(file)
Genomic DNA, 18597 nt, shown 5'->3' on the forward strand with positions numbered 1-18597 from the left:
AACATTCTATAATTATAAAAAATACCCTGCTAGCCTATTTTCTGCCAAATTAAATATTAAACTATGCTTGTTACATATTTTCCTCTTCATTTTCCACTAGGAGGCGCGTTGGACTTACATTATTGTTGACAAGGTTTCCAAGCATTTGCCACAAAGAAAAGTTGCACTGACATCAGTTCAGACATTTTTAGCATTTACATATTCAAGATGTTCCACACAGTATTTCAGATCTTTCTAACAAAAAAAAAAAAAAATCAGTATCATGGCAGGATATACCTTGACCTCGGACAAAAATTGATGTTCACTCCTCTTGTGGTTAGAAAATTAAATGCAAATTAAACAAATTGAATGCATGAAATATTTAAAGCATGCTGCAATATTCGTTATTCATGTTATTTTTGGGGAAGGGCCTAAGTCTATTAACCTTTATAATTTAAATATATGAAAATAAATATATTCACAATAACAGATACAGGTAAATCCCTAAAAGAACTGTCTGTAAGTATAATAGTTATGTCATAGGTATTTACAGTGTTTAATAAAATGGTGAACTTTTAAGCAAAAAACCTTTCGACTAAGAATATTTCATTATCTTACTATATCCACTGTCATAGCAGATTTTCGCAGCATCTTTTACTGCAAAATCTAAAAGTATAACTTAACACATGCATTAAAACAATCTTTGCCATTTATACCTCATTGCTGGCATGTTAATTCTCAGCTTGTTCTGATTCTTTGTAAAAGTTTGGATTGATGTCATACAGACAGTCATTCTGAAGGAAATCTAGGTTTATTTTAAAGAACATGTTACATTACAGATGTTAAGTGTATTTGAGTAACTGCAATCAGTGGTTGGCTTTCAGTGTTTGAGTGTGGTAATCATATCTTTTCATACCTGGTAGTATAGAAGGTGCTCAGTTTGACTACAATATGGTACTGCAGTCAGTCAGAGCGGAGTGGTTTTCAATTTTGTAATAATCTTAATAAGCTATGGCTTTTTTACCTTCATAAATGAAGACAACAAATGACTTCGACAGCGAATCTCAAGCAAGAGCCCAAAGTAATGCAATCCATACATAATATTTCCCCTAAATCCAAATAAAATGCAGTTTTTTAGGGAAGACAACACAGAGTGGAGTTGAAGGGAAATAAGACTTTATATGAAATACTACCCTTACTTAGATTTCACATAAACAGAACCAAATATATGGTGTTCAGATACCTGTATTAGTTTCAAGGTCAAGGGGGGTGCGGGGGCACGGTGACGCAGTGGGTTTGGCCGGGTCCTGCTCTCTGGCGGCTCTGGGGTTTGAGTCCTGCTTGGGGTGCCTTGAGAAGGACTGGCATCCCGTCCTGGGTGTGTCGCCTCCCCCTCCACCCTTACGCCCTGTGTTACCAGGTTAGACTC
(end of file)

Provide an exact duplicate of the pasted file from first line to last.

Genomic DNA, 18597 nt, shown 5'->3' on the forward strand with positions numbered 1-18597 from the left:
AACATTCTATAATTATAAAAAATACCCTGCTAGCCTATTTTCTGCCAAATTAAATATTAAACTATGCTTGTTACATATTTTCCTCTTCATTTTCCACTAGGAGGCGCGTTGGACTTACATTATTGTTGACAAGGTTTCCAAGCATTTGCCACAAAGAAAAGTTGCACTGACATCAGTTCAGACATTTTTAGCATTTACATATTCAAGATGTTCCACACAGTATTTCAGATCTTTCTAACAAAAAAAAAAAAAAATCAGTATCATGGCAGGATATACCTTGACCTCGGACAAAAATTGATGTTCACTCCTCTTGTGGTTAGAAAATTAAATGCAAATTAAACAAATTGAATGCATGAAATATTTAAAGCATGCTGCAATATTCGTTATTCATGTTATTTTTGGGGAAGGGCCTAAGTCTATTAACCTTTATAATTTAAATATATGAAAATAAATATATTCACAATAACAGATACAGGTAAATCCCTAAAAGAACTGTCTGTAAGTATAATAGTTATGTCATAGGTATTTACAGTGTTTAATAAAATGGTGAACTTTTAAGCAAAAAACCTTTCGACTAAGAATATTTCATTATCTTACTATATCCACTGTCATAGCAGATTTTCGCAGCATCTTTTACTGCAAAATCTAAAAGTATAACTTAACACATGCATTAAAACAATCTTTGCCATTTATACCTCATTGCTGGCATGTTAATTCTCAGCTTGTTCTGATTCTTTGTAAAAGTTTGGATTGATGTCATACAGACAGTCATTCTGAAGGAAATCTAGGTTTATTTTAAAGAACATGTTACATTACAGATGTTAAGTGTATTTGAGTAACTGCAATCAGTGGTTGGCTTTCAGTGTTTGAGTGTGGTAATCATATCTTTTCATACCTGGTAGTATAGAAGGTGCTCAGTTTGACTACAATATGGTACTGCAGTCAGTCAGAGCGGAGTGGTTTTCAATTTTGTAATAATCTTAATAAGCTATGGCTTTTTTACCTTCATAAATGAAGACAACAAATGACTTCGACAGCGAATCTCAAGCAAGAGCCCAAAGTAATGCAATCCATACATAATATTTCCCCTAAATCCAAATAAAATGCAGTTTTTTAGGGAAGACAACACAGAGTGGAGTTGAAGGGAAATAAGACTTTATATGAAATACTACCCTTACTTAGATTTCACATAAACAGAACCAAATATATGGTGTTCAGATACCTGTATTAGTTTCAAGGTCAAGGGGGGTGCGGGGGCACGGTGACGCAGTGGGTTTGGCCGGGTCCTGCTCTCTGGCGGCTCTGGGGTTTGAGTCCTGCTTGGGGTGCCTTGAGAAGGACTGGCATCCCGTCCTGGGTGTGTCGCCTCCCCCTCCACCCTTACGCCCTGTGTTACCAGGTTAGACTC